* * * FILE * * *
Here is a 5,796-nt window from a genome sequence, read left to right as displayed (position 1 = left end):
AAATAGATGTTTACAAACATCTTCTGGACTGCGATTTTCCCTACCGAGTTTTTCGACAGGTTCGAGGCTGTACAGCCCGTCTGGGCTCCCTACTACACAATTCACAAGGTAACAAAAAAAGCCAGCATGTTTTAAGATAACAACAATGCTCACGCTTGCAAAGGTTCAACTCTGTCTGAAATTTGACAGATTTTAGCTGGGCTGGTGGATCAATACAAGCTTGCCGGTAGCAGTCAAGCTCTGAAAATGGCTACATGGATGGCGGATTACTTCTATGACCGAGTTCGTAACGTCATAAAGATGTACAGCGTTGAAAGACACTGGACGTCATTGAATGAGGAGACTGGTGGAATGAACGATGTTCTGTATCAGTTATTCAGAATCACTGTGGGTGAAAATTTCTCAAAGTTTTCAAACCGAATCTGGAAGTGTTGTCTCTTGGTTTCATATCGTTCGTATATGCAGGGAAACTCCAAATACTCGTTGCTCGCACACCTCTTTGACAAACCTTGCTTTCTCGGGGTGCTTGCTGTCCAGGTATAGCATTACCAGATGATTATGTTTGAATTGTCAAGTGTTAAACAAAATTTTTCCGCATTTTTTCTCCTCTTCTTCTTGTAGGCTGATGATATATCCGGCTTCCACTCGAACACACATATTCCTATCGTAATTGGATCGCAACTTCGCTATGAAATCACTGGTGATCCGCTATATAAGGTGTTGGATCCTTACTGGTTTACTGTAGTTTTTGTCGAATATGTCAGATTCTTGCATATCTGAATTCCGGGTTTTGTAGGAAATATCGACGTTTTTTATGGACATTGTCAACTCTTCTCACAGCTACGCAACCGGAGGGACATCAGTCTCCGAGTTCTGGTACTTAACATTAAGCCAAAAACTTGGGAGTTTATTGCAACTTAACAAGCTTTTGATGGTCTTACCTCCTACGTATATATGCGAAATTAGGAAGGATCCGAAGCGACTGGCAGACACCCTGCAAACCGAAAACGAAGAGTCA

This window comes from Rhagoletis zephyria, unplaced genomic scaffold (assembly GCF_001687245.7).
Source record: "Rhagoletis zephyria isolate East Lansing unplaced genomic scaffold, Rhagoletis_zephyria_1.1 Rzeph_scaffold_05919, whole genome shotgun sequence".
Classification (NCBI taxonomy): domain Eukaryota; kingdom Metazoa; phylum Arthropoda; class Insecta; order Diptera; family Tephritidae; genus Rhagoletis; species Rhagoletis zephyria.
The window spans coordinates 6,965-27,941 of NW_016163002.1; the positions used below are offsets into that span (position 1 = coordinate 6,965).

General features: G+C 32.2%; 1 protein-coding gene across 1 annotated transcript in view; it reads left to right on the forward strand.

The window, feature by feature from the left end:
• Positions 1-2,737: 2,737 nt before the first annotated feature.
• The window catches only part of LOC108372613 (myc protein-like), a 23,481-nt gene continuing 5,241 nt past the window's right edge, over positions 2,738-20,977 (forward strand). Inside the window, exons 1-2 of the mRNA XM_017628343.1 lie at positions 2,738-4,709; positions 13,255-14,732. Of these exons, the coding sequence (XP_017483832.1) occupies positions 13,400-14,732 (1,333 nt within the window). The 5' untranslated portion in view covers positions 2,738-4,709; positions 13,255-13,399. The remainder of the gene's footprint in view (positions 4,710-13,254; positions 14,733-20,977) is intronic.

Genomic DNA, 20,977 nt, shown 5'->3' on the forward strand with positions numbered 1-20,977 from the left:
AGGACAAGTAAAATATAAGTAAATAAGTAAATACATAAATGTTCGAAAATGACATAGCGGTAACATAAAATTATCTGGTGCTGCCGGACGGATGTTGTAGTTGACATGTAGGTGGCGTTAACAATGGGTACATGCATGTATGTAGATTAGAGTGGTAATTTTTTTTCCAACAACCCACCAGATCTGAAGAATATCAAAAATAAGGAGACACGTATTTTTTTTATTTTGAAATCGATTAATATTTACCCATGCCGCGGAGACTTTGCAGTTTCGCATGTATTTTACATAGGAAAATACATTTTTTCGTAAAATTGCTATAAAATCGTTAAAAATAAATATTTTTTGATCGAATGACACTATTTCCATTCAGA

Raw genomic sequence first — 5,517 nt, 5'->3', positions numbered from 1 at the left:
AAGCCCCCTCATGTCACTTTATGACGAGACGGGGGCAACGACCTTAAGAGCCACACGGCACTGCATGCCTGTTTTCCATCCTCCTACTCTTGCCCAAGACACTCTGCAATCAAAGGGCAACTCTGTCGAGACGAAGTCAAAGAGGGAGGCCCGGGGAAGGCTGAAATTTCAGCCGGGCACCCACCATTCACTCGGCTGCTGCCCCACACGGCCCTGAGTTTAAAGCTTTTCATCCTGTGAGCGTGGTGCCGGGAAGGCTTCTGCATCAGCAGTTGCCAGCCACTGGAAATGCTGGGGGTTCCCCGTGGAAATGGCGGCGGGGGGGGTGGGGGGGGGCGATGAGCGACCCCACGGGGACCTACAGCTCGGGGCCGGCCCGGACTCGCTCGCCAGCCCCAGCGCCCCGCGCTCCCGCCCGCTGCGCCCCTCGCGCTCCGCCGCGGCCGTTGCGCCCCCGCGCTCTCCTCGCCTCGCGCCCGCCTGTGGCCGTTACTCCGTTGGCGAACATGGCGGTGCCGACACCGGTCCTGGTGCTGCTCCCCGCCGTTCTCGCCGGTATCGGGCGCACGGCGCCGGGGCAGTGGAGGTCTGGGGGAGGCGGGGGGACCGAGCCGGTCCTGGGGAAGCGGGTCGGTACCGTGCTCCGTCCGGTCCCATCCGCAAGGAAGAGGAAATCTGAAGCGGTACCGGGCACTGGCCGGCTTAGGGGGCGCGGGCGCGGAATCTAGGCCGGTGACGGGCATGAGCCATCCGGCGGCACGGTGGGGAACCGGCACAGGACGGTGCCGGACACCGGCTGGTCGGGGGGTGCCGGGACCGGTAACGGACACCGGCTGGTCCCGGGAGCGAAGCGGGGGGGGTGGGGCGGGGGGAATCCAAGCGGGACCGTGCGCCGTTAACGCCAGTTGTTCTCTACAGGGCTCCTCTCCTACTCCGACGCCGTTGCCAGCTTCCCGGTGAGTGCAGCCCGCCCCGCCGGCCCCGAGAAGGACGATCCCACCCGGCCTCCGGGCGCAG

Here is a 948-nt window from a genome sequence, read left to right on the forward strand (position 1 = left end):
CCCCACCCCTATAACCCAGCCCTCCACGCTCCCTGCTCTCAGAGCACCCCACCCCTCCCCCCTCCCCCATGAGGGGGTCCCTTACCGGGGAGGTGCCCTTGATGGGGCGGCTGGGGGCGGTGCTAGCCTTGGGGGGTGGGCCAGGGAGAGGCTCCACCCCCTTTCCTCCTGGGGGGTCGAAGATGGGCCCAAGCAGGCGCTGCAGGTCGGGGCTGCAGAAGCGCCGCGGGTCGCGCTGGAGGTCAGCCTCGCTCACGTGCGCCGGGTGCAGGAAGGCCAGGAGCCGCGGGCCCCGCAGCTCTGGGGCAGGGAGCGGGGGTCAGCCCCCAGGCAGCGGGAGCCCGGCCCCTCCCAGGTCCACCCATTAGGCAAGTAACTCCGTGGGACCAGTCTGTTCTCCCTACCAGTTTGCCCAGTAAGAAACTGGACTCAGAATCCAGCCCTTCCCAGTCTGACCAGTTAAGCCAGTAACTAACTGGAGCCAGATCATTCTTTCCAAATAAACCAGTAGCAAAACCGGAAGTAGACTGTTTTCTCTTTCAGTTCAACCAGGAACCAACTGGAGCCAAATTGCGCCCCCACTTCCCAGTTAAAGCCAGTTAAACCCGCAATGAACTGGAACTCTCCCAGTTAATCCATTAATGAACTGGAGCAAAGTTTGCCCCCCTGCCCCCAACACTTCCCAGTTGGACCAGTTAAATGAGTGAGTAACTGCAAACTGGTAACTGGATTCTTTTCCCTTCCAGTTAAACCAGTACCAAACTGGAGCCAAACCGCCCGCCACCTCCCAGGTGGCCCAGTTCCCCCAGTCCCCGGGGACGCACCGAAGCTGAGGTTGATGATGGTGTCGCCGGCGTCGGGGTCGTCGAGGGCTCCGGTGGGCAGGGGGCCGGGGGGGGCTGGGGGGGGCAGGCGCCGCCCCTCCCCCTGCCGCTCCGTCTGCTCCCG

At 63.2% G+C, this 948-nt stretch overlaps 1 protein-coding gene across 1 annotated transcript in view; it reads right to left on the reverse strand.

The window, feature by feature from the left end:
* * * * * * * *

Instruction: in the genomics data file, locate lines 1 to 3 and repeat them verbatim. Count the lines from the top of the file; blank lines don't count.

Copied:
Here is a 5,796-nt window from a genome sequence, read left to right as displayed (position 1 = left end):
AAATAGATGTTTACAAACATCTTCTGGACTGCGATTTTCCCTACCGAGTTTTTCGACAGGTTCGAGGCTGTACAGCCCGTCTGGGCTCCCTACTACACAATTCACAAGGTAACAAAAAAAGCCAGCATGTTTTAAGATAACAACAATGCTCACGCTTGCAAAGGTTCAACTCTGTCTGAAATTTGACAGATTTTAGCTGGGCTGGTGGATCAATACAAGCTTGCCGGTAGCAGTCAAGCTCTGAAAATGGCTACATGGATGGCGGATTACTTCTATGACCGAGTTCGTAACGTCATAAAGATGTACAGCGTTGAAAGACACTGGACGTCATTGAATGAGGAGACTGGTGGAATGAACGATGTTCTGTATCAGTTATTCAGAATCACTGTGGGTGAAAATTTCTCAAAGTTTTCAAACCGAATCTGGAAGTGTTGTCTCTTGGTTTCATATCGTTCGTATATGCAGGGAAACTCCAAATACTCGTTGCTCGCACACCTCTTTGACAAACCTTGCTTTCTCGGGGTGCTTGCTGTCCAGGTATAGCATTACCAGATGATTATGTTTGAATTGTCAAGTGTTAAACAAAATTTTTCCGCATTTTTTCTCCTCTTCTTCTTGTAGGCTGATGATATATCCGGCTTCCACTCGAACACACATATTCCTATCGTAATTGGATCGCAACTTCGCTATGAAATCACTGGTGATCCGCTATATAAGGTGTTGGATCCTTACTGGTTTACTGTAGTTTTTGTCGAATATGTCAGATTCTTGCATATCTGAATTCCGGGTTTTGTAGGAAATATCGACGTTTTTTATGGACATTGTCAACTCTTCTCACAGCTACGCAACCGGAGGGACATCAGTCTCCGAGTTCTGGTACTTAACATTAAGCCAAAAACTTGGGAGTTTATTGCAACTTAACAAGCTTTTGATGGTCTTACCTCCTACGTATATATGCGAAATTAGGAAGGATCCGAAGCGACTGGCAGACACCCTGCAAACCGAAAACGAAGAGTCA

This window comes from Rhagoletis zephyria, unplaced genomic scaffold (assembly GCF_001687245.7).